1. Republic Day Parade in India
Actually, it was the full dress rehearsal for the Republic Day parade, but it was difficult to imagine the real thing to be much grander or more ceremoniously conducted. Security was fierce -- it was, after all, only a few months after a terrorist attack in Mumbai that in which hundreds died, but the supervision seemed ill-organized and full of holes. All observers, and there were tens of thousands, were to have tickets. Countless security forces, army, police, who knows what, shepherded people around. A great variety of tickets separated those in higher who were allowed into grandstands while common observers took up street-level positions along Delhi’s grand boulevard, the Rajpath. A complex system of color codes indicated not only status but location along the route. We, of course, had no tickets of any sort, having only just heard about this celebration. One gracious officer told us we could go ahead though we lacked tickets. The next said we had to be gone, yet, that said, he ignored us as we proceeded. After some time, during what may have been our sixth or seventh conversation with the authorities, a friendly stranger offered us tickets that permitted us legitimate standing room among the crowds.
First came the regular military display: flyovers, tanks, and marching bands galore, including grandly mustachioed Rajasthani troops, drummers dressed in faux leopard skins, and others in flamboyant costumes such as massive bright turbans topped with even brighter starched fans, others with outsize batons to toss high in the air. One unit played band instruments from the backs of resentful-looking camels; others proceeded on grave elephants. There were several units of tartaned bagpipers. I recalled Malcolm Muggeridge’s line: “The last Englishman will be an Indian,” and wondered if he would be wearing kilts.
Then came floats from each of India’s provinces representing regional culture and economy. One group of tribal dancers succeeded another, each impossibly exotic even, I take it, to the Delhi-wallahs. From this outsider’s perspective, it was more Mardi Gras than Fourth of July. There were huge leering faces, the divinities difficult to distinguish from the heroes of history, tableaux in which half the figures were living, half were dummies. Even what one might reasonably have expected to be tiresome, the floats from bureaucratic government agencies, had their charm. On the float of the rural electrification commission, for instance, there were power lines ending in delighted couples in front of computer screens as though the first effect of peasants’ receiving electric power would be their purchase, not of an electric light, but of a Dell computer. There were no beauty queens but there were cars carrying the winners of the National Children’s Award for Bravery. The viewer could only imagine what they had done, but I have no doubt it was truly heroic.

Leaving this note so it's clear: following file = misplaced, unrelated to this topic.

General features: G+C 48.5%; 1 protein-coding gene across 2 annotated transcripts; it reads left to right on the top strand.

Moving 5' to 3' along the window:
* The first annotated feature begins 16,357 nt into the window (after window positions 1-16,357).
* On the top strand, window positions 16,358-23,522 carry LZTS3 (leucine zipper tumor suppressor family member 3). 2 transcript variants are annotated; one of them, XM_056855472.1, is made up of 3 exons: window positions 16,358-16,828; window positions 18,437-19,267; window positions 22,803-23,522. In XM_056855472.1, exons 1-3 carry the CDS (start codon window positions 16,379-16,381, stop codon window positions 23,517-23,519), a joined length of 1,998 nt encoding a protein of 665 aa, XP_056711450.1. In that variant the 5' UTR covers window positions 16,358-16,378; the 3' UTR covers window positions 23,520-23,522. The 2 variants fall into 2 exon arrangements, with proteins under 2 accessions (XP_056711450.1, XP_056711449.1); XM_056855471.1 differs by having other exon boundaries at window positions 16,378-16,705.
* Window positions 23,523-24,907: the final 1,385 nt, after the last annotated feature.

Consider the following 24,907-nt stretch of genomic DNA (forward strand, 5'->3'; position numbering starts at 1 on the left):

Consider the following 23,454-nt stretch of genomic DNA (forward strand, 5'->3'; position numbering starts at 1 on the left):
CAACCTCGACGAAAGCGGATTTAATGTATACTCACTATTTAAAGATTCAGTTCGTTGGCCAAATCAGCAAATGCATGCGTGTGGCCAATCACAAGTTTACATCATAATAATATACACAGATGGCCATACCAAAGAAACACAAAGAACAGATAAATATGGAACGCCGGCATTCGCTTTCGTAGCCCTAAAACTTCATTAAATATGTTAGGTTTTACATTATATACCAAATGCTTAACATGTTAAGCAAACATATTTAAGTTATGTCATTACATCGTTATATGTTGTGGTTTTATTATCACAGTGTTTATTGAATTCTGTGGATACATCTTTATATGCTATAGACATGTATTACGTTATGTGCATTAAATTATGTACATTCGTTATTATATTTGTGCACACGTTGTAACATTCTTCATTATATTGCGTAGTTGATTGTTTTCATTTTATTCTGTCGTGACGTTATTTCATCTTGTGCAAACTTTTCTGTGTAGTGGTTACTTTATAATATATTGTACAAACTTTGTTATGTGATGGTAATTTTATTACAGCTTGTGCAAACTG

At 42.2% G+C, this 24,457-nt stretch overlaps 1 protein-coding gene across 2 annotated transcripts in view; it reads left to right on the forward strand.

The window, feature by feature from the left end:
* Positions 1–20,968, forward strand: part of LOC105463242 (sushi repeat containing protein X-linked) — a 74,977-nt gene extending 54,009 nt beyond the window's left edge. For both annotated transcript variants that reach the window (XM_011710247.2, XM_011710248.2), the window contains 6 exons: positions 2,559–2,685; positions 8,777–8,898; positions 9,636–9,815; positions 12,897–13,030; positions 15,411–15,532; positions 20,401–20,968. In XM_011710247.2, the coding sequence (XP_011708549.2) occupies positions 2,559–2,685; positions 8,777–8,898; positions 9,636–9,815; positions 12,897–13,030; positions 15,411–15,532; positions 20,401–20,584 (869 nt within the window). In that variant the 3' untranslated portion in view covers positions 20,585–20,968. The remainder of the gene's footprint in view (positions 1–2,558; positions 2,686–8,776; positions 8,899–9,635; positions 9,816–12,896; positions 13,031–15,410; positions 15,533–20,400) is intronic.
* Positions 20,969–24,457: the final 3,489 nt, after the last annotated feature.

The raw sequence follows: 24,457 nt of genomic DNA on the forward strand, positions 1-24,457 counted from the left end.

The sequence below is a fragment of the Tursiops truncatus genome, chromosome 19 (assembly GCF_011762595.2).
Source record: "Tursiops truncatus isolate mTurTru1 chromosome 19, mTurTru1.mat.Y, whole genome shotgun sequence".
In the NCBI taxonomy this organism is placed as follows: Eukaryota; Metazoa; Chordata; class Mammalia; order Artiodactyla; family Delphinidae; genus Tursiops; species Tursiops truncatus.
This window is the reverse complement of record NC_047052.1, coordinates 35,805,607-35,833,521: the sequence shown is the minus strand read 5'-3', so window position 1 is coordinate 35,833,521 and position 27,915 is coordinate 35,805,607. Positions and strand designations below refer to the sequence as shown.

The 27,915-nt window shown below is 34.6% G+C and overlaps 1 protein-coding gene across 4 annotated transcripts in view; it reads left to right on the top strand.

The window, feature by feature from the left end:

2. Fiesta for San Juan Bautista
I hadn’t been sure we would make it to Puno, at 12,500 feet on the shores of Lake Titicaca. Demonstrations by farmers wishing to stop large-scale mining which they felt endangered their water supply had closed the roads and cut off the town in the previous week. But a short-term agreement to cease action until after the election had quieted the scene. One evening I followed the sound of pipes and drums to a small church outside of which the band played to a small group dressed some in suits and some in local costume. They tossed multi-colored confetti in the air and set off fireworks. As I stood outside the fence watching an elder man gestured to me to enter. It was the feast-day of John the Baptist. I had seen the church with his name across town on the other side of the square. Someone appeared from inside the church with a basket of ritual bread – I was given a piece. Fortunately no one asked me if I were a Catholic or even a Christian. Youths in tee-shirts and jeans played a dozen pipes while seven drums made up the rest of the band. Next thing I knew a religious image was thrown about my neck by a member of the local St. Anthony of Padua club. Then six men lifted the large wooden frame, and, holding the saint’s image, they set out for his church, music playing all the way, punctuated by occasional fireworks. We walked through the square, past the shattered windows of the Justice Department and the banks. Marching in the middle of the musicians, with the insistent pipes of all sizes, with the drums sounding somehow anxious for all their emphatic punch, one felt that the hearts of the devotees of St. John were beating in unison, even the heart of the interloper who just happened by.